iPhone 15 likely to use Qualcomm 5G modem as Apple's own still in the works

Iphone 12 5g
(Image credit: Apple)

Apple has included 5G capabilities in iPhones for a while now, but all this while, it has been using Qualcomm's 5G chips. There have been rumors about the company developing its own 5G modem, but it looks like we won't see it for at least one more iPhone release cycle.

A new report by DigiTimes says that Apple is still developing its own 5G modem, and we may see the upcoming iPhone 15 feature a Qualcomm 5G modem once again.

Apple places a substantial order for Qualcomm 5G modems with TSMC

TSMC is one of the biggest chipmakers in the world. The Taiwanese company makes chips for a lot of companies, including Apple and Qualcomm. The new report says that Apple has placed "substantial" orders with TSMC for RF chips to be used in its next-generation iPhone 15 models.

The report particularly focuses on TSMC's 6/7nm process nodes getting a rebound demand due to this order, which solidifies the possibility that they're Qualcomm's 5G modems. Apple's new modem will likely be on a newer, smaller process node, but we're unlikely to see it debut in 2023.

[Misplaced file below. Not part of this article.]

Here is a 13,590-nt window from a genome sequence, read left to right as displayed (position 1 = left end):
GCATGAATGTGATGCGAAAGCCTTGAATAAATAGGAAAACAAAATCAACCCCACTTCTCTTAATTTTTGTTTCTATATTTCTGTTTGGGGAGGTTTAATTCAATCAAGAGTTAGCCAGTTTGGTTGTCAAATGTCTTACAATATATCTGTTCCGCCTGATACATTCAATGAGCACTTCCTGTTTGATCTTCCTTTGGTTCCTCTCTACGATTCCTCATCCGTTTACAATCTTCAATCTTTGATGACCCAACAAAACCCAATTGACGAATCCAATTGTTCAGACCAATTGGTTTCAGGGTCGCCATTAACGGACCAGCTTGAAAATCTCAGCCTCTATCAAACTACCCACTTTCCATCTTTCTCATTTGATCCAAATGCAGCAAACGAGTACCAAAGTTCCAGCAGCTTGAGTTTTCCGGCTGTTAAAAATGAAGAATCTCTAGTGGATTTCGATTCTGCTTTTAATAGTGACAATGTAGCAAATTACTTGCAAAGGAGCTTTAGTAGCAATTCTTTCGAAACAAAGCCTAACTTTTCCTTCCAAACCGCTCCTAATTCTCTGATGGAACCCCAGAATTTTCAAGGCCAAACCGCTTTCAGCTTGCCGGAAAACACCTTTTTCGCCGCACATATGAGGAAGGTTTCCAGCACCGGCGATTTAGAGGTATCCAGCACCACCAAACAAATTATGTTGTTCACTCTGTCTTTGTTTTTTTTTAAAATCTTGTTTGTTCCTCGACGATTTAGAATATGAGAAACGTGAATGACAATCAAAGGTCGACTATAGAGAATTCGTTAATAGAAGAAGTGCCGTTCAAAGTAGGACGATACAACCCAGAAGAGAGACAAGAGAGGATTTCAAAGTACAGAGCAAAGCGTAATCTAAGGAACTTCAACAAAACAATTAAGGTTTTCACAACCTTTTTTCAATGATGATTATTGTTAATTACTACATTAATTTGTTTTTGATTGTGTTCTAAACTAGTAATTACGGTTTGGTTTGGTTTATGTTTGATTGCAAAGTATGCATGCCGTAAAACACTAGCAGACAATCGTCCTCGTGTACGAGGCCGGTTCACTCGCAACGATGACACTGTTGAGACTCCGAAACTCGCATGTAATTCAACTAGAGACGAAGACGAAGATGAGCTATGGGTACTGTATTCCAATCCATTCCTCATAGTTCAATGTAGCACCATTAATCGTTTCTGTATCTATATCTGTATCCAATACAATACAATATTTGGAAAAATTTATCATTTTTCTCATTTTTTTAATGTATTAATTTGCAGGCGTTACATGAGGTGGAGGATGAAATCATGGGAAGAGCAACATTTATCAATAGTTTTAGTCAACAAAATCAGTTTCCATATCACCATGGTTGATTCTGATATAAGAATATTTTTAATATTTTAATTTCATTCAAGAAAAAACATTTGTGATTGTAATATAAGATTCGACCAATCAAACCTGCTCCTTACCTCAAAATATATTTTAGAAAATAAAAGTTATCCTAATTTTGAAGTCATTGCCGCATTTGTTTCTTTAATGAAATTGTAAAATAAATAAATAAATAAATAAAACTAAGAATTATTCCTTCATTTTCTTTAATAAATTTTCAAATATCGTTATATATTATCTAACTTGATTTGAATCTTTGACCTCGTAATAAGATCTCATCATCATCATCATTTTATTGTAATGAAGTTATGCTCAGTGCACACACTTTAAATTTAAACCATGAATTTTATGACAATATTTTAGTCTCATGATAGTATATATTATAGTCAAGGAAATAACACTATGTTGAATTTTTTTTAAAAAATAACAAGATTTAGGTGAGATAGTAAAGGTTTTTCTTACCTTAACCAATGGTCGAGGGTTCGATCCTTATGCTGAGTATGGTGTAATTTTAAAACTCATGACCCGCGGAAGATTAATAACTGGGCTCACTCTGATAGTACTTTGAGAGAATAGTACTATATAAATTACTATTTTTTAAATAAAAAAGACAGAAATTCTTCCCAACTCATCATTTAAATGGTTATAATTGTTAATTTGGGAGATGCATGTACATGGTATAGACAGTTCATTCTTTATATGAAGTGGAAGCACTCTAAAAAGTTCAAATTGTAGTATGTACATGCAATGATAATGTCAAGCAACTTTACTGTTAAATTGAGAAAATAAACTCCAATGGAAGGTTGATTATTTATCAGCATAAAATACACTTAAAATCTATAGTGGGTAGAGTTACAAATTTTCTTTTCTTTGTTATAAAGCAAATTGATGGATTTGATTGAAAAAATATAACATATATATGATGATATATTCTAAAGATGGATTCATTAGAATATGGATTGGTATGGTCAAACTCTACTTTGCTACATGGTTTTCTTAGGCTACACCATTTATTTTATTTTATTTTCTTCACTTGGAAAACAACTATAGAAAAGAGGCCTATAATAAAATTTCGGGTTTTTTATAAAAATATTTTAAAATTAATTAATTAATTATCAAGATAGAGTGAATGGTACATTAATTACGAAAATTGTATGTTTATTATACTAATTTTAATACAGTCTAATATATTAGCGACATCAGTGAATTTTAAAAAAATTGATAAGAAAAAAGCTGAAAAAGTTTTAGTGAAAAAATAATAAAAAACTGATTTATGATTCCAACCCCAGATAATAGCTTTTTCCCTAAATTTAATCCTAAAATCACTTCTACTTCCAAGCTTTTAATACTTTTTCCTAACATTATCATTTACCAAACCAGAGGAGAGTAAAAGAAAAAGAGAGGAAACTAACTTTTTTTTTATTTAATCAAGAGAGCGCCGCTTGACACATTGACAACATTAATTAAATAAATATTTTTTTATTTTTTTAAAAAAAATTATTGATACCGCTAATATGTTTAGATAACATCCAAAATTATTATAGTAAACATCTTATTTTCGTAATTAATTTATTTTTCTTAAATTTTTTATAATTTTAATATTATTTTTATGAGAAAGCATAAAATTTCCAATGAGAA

The iPhone 15 will likely come with the already announced Qualcomm Snapdragon X70 modem, a follow-up it the X65 modem found in the iPhone 14 series. This report actually aligns with a recent comment from analyst Jeff Pu, which said the iPhone 15 and likely iPhone 16 would both continue to feature Qualcomm's modem. It also solidifies Ming-Chi Quo's comments on the same. The analyst had said that Apple had failed to ready its own 5G modem in time for the iPhone 15.

So if you're planning on grabbing Apple's next best iPhone when it comes out, you can expect it to come with a Qualcomm 5G modem. Although that should work just fine, given the X70's improvements over its predecessor.

Palash Volvoikar

Palash has been a technology and entertainment journalist since 2013. Starting with Android news and features, he has also worked as the news head for Wiki of Thrones, and a freelance writer for Windows Central, Observer, MakeUseOf, MySmartPrice, ThinkComputers, and others. He also worked as a writer and journalist for Android Authority, covering computing, before returning to freelancing all over town.